MISSISSIPPI MERMAID (French : La sirène du Mississipi) is a 1969
French romantic drama film directed by
François Truffaut and starring
Catherine Deneuve and
* 1 Plot * 2 Cast
* 3 Production
* 3.1 Filming locations
* 4 Reception
* 4.1 Box Office * 4.2 Critical
* 5 References * 6 External links
Louis Mahé (
Louis and Julie quickly marry, and his adoration of his new bride makes him overlook inconsistencies with what she wrote in her letters. He gives Julie access to his bank accounts and prints her image on the cigarette packs his company manufactures. After receiving an angry letter from Julie's sister, Berthe Roussel (Nelly Borgeaud), demanding to know the whereabouts of Julie, Louis returns home to find that Julie is gone, and that she has absconded with nearly 28 million francs, all but emptying his bank accounts. Soon after, Julie's sister Berthe arrives and informs him that the woman he married was not Julie and that she saw her sister board the Mississipi. They hire a private detective, Comolli, to track down the impostor and bring her to justice.
On a flight to
Louis and Marion buy a red convertible and drive to Aix-en-Provence
where they move into a house together and spend their days traveling
the region and making love. Their happiness is interrupted, however,
by Comolli, who has arrived in Aix on the trail of the impostor. After
trying in vain to bribe the detective to drop the case, Louis shoots
him dead and buries him in the wine cellar of the house. Louis and
Marion flee to
They head into the mountains where they find an isolated cabin in which to hide. They hope to cross over into Switzerland, but Marion is restless and unhappy with their life on the run. Louis becomes increasingly ill, and after nearly collapsing, he suspects that Marion has been putting rat poison in his coffee. He attempts to escape, but Marion brings him back to the cabin. As she pours him another glass of coffee, he reveals his knowledge of her plan, accepts his fate with no regrets, and expresses his overwhelming love for her. Ashamed at her actions, Marion knocks the glass from Louis' hand and vows to make amends. She acknowledges that no woman deserves to be loved like this, but she assures him that she loves him and that they can still go away together. Crying in his arms, Marion tells him, "I'm learning what love is, Louis. It's painful." After Louis regains his strength, they leave the cabin behind them in a snow storm and head off together toward the border.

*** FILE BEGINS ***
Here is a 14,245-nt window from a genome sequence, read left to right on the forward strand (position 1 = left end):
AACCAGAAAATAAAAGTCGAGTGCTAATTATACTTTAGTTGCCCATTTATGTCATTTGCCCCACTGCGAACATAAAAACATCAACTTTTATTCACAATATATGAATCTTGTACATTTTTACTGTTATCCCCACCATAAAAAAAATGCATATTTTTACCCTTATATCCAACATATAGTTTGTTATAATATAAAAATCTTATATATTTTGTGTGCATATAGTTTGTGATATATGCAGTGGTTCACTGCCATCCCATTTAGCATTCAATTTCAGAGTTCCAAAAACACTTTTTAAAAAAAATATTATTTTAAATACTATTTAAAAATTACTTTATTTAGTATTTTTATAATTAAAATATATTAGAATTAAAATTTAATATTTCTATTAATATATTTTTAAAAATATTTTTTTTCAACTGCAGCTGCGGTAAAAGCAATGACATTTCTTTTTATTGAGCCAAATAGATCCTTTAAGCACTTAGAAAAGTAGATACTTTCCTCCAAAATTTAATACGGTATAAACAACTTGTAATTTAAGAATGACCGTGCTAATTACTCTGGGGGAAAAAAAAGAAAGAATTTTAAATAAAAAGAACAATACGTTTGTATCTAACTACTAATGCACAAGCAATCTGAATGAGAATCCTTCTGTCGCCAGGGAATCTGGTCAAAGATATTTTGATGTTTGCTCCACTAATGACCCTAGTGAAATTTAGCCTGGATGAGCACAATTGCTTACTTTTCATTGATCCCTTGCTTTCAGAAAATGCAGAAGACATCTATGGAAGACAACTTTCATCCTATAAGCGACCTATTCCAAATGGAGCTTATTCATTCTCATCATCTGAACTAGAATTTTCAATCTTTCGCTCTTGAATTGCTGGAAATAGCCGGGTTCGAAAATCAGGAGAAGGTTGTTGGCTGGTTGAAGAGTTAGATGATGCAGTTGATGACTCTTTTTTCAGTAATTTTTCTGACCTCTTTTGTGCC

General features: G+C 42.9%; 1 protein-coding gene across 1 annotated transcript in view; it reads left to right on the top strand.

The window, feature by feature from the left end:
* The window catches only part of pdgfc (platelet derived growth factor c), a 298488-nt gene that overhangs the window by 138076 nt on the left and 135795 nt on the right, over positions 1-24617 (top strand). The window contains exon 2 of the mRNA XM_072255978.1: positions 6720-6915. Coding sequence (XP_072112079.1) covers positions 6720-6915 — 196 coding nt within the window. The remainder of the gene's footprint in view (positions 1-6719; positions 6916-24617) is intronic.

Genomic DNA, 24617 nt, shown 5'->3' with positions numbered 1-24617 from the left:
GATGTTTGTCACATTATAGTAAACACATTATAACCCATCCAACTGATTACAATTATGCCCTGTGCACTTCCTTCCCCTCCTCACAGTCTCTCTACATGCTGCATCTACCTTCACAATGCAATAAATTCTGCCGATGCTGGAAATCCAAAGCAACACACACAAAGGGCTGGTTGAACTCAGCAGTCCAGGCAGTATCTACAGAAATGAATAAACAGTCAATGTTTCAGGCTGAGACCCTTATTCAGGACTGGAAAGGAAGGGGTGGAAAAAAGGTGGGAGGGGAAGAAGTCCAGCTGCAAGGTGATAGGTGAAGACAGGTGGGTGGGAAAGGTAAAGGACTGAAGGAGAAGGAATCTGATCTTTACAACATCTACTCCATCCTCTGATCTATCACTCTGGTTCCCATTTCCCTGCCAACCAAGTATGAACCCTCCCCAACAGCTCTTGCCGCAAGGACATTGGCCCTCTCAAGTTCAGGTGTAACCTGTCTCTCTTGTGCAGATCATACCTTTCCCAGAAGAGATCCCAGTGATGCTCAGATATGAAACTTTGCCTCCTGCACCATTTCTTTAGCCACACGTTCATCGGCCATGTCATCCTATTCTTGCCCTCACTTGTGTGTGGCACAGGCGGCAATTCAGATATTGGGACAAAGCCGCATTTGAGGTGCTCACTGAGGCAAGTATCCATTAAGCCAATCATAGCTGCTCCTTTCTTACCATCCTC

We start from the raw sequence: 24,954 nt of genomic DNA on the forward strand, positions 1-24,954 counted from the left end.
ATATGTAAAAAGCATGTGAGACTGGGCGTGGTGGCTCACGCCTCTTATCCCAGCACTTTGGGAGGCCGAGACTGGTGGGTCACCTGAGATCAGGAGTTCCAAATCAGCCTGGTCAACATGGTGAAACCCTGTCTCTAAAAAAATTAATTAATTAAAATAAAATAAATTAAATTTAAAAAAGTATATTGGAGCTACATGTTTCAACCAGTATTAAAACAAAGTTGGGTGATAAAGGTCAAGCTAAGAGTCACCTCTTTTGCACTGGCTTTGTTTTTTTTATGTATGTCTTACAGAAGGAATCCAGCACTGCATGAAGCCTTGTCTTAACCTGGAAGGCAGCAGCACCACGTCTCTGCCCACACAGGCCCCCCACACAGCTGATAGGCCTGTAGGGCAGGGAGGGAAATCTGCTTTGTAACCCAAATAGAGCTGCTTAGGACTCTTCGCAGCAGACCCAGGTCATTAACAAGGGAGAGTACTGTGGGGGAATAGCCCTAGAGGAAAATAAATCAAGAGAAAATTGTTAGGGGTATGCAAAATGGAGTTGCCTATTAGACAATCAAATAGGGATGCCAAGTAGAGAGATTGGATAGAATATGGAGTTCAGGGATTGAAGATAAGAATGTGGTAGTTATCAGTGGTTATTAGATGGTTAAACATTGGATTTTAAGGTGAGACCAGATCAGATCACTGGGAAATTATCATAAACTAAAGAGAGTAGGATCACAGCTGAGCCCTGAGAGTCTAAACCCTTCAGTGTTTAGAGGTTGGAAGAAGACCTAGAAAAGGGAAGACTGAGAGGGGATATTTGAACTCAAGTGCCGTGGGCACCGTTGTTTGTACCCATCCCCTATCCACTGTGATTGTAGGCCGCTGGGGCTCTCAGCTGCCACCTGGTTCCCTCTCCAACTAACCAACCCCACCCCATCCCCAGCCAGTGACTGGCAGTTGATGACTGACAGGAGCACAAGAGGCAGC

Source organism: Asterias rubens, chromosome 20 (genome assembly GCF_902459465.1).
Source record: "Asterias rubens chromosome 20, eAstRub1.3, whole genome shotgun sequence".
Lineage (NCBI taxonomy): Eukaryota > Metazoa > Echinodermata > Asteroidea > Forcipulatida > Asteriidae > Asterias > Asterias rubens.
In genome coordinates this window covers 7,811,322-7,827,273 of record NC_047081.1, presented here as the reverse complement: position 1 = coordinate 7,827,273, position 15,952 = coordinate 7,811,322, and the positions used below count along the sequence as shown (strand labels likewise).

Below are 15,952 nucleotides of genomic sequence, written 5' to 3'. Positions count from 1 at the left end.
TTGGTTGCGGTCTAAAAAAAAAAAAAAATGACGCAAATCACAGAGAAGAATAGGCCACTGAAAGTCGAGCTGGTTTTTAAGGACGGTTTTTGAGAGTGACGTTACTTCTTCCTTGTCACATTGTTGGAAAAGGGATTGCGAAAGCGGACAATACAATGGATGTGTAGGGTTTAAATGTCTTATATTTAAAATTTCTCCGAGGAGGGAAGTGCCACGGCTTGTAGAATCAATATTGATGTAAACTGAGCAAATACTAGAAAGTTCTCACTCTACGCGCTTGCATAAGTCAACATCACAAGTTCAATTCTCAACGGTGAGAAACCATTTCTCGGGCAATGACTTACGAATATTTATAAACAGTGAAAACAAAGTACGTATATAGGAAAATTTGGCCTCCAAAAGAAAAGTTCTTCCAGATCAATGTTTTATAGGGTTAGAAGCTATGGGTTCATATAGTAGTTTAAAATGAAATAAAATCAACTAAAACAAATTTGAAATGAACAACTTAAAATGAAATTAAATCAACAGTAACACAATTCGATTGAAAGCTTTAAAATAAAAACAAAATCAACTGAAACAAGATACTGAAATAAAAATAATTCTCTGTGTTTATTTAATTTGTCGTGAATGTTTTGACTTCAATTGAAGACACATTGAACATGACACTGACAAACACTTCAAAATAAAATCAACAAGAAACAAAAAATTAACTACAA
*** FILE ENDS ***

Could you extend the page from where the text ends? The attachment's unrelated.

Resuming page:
The film was the 16th most popular movie at the French box office in 1969.
In his review in The New York Times, Vincent Canby wrote that the film "defies easy definition and blithely triumphs over what initially appears to be structural schizophrenia." Canby noted the performances of Belmondo, Deneuve, and Bouquet, which were "played with marvelous style." Canby concluded:
In Mississippi Mermaid, as in all of Truffaut's films, love leads only to an uncertain future that, at best, may contain some joy along with the inevitable misery. Truffaut's special talent, however, is for communicating a sense of the value of that joy.
In his review in the San Francisco Chronicle in 1999, film critic Edward Guthmann praised the film, writing:
Truffaut tells his story with terrific dispatch, as if he was thrilled by its possibilities and couldn't wait to share his enthusiasm ... the result is a cool combo of film noir , star vehicle and picaresque romance. It's vintage Truffaut, and a great way to get acquainted or reacquainted with one of cinema's true masters.
The film, however, had many detractors. Dennis Schwartz, for example, wrote:
This perverse love story just doesn't fly. The two leads play unsympathetic characters and instead of getting into their character's heads they both play it as a game. It comes off as a disturbing film that seems pointless and has questionable entertainment value. It's one of the few misfires from the talented Truffaut, even with the restored 13 minutes missing from its American release that supposedly makes the film more lucid.
On the review aggregator web site Rotten Tomatoes, the film holds an 85% positive rating from top film critics based on 13 reviews, and a 71% positive audience rating based on 2,387 user ratings.
* ^ Tino Balio, United Artists: The Company That Changed the Film
Industry, University of Wisconsin Press, 1987 p. 282
* ^ http://www.jpbox-office.com/fichfilm.php?id=9033
* ^ Box Office information for film at Box Office Story
* ^ "Mississippi Mermaid". Internet Movie Database. Retrieved 16
* ^ A B "Locations for Mississippi Mermaid". Internet Movie
Database. Retrieved 16 May 2012.
* ^ "La Sirène du Mississippi". J.P.'s Box-Office. Retrieved 16
* ^ Allen, Don. Finally Truffaut. New York: Beaufort Books. 1985.
ISBN 0-8253-0335-4 .
* Baecque, Antoine de; Toubiana, Serge (1999). Truffaut: A Biography. New York: Knopf. ISBN 978-0-375-40089-6 . * Bergan, Ronald, ed. (2008). François Truffaut: Interviews. Oxford: University Press of Mississippi. ISBN 978-1-934110-13-3 . * Holmes, Diana; Ingram, Robert, eds. (1998). François Truffaut (French Film Directors). Manchester: Manchester University Press. ISBN 978-0-7190-4553-0 . * Insdorf, Annette (1995). François Truffaut. New York: Cambridge University Press. ISBN 978-0-521-47808-3 .